LONDON — Equity, Britain’s main actors’ union, warned film producers Tuesday that they could face industrial action if talks later this week fail to win better pay and conditions for performers.
The dispute mirrors problems in the U.S., where the Screen Actors Guild and American Federation of Television & Radio Artists are seeking more money for members before their contract expires July 1.
It also comes at a time of rare box office success for British films, including “Bridget Jones’s Diary” and “Billy Elliot.”
“The cream of British talent has sent a stark message to U.K. film producers — pay us properly or face a dispute,” said Equity, whose 36,000 members represent the majority of the country’s performers.
Equity and Pact, the film producers’ organization, are due to open talks Friday. Actors will demand a bigger slice of profits from successful movies as well as proceeds when films are shown on television or sold on video.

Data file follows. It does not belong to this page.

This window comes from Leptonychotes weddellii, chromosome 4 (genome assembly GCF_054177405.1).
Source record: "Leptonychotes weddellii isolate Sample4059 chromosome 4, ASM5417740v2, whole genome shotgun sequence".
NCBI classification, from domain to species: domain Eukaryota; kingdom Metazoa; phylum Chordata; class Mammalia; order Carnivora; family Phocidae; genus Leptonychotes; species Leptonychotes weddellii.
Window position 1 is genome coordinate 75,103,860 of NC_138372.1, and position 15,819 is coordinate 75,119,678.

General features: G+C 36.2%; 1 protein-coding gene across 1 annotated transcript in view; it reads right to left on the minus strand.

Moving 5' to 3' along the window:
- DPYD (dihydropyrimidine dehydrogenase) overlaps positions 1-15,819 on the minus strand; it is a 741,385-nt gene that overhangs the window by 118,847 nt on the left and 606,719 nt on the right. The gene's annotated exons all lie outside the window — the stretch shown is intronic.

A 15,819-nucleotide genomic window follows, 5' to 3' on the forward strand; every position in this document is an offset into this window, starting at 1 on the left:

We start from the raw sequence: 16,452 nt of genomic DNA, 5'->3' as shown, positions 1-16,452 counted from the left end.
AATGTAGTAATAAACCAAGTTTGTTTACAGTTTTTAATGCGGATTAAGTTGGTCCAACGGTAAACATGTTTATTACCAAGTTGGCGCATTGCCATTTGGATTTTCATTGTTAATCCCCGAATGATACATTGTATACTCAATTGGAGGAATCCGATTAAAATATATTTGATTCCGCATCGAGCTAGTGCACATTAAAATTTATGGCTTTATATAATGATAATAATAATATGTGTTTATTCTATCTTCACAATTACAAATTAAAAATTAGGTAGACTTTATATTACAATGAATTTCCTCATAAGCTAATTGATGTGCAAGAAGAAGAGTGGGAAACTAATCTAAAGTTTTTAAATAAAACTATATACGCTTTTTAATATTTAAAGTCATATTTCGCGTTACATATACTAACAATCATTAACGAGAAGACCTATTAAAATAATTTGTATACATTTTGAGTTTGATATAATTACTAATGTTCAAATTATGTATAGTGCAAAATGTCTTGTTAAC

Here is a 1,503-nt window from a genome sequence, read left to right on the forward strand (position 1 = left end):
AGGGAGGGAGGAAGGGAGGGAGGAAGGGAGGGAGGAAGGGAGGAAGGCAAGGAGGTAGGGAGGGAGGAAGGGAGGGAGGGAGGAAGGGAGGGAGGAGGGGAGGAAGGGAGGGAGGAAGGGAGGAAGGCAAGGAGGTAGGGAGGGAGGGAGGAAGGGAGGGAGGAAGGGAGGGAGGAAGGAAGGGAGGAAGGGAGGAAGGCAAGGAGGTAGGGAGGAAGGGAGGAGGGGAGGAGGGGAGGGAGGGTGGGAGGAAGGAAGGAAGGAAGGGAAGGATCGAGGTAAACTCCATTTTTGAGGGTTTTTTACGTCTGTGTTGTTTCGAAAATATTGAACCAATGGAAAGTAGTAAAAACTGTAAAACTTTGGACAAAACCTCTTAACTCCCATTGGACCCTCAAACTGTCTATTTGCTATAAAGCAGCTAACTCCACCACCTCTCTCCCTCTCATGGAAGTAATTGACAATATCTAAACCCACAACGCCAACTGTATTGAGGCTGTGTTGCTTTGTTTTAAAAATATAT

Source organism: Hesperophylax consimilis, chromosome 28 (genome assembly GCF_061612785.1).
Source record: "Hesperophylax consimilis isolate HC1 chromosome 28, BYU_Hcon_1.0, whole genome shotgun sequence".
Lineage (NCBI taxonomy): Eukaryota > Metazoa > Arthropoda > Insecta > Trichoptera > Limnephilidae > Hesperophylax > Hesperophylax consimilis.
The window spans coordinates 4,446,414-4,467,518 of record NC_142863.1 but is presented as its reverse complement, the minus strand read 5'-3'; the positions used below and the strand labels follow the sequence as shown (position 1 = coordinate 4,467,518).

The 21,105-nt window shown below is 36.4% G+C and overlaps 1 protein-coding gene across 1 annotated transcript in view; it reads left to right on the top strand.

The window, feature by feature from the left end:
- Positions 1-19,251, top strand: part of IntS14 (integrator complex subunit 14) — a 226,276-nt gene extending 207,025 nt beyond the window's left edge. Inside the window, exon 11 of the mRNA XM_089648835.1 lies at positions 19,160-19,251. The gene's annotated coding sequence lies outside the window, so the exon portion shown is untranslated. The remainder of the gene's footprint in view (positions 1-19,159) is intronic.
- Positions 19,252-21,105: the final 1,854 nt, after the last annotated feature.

“If these talks fail, Equity is bound to consider escalating the dispute,” a spokesman said. Pact was not available for comment.
Union spokesman Martin Brown said that a strike would be a last resort but remained a possibility. Alternatively, stars could refuse roles to highlight the plight of their colleagues, putting pressure on filmmakers who need big names to pressure the producers org.
Equity has already given six months’ notice on its cinema films agreement to get bigger payments for actors when their pics are shown on television, video or DVD.
British actors are paid a flat fee in advance for television broadcasts of films and for video and DVD sales. ”But they get nothing extra, unlike their American colleagues, if a film is a success,” Equity said.